It must be fishing season again, my inbox is filled with press releases about all the startups that all simultaneously won the Red Herring award. Out of the 100 in Europe, we have 12 winners from Finland, 8 from Sweden, 3 from Norway, and 5 from Denmark.
I'm not going to tell any entrepreneurs how to live their life, but I'm going to lay it out as I see it. A startup's journey doesn't necessarily come with a lot of external affirmation, so winning an award with some name recognition, and having a recognizable logo to display on your website is all good and well. And maybe it gives you some sort of legitimacy to potential customers.
But still, it's an award you need to pay €2,900 to be eligible for, which feels more like you're paying for a certificate. I suppose the mathematics for these startups come down to a gamble if they can be listed as one of the 100 winners, and then hopefully receive more than €2,900 in PR.
Red Herring has announced the 2010 Top 100 Europe Finalists. Among these finalists, there are 36 companies from the Nordics and Baltics. There are 6 from Denmark, 3 from Norway, 12 from Sweden, 1 from Lithuania and 14 from Finland.
Red Herring organises a competition annually for startups to find out the most attractive startups across national borders. The Finalists are evaluated on both quantitative and qualitative criteria, such as financial performance, technology innovation, quality of management, execution of strategy, and integration into their respective industries.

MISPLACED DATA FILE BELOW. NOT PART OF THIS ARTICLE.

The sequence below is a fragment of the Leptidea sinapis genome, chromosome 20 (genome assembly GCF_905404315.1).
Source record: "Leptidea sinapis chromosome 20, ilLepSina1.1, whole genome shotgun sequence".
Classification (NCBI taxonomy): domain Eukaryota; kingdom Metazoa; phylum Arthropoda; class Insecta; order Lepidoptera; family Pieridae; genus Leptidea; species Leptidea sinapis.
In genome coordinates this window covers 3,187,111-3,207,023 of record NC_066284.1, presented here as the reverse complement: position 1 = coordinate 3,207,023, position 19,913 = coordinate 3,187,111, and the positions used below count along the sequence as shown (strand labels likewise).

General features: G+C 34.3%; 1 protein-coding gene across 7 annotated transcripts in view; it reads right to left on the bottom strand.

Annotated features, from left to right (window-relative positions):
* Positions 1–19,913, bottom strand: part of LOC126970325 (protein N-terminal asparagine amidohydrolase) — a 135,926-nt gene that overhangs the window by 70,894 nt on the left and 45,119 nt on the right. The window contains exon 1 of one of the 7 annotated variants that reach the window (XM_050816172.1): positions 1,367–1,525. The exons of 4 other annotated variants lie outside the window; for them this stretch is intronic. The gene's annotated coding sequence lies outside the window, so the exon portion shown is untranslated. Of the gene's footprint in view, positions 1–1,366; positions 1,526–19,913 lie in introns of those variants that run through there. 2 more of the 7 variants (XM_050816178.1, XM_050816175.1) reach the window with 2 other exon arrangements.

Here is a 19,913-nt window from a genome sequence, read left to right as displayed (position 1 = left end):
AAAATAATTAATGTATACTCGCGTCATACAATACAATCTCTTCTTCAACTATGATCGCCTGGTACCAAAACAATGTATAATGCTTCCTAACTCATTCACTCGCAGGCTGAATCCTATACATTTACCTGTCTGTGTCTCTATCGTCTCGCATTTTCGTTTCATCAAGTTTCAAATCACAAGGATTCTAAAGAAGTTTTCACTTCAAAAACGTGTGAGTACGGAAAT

This year's Red Herring 100 finalists from Europe were announced last week. The competition is held annually to find Europe's most promising tech companies. This year the list is nicely populated by companies from the Arctic area. More than 40 of the finalists this year come from the geographic area we cover - nicely done! Sweden, Norway and Finland are most represented and after that come Denmark and Estonia. Latvia and Lithuania still shine with their absence.
alaTest is a web service providing free and independent aggregated product quality information. It aims to simplify the purchase decision offering aggregated professional reviews, product specifications, and a standard quality rating along with the lowest available price in the same location. alaTest has just won the Red Herring Top Global 100 award, and was also selected to the 2008 Top 100 Europe list.
alaTest aggregates reviews from 1000+ international review sites, like Consumer Reports, CNET.com, and PC World. The alaTest database is said to currently hold over 4.9 million reviews, while the websites in 15 countries collected 3.6 million visitors in December. alaTest uses a global, objectively aggregated product quality rating it calls the alaScore™ to unify the test criteria and rating scales between test sources. The score enables easier cross-service product comparison for consumers.
alaTest's service is free for the end consumers, but makes money by offering different services to manufacturers, publishers, and advertisers. Manufacturers can get global media scanning services to keep informed about how and where their products have been tested and rated. Product manufactures can also market product updates to highly targeted consumers via the alaTest portal news and newsletter. Publishers can get a broader audience for their reviews thru the service. For advertisers alaTest offers reachable specific target consumers.
During the weekend Red Herring, a global media company, announced 200 finalists of their annual Global Top 100 technology companies competition. The winners, top 100 out of 200, will be announced in January 14-16, 2009.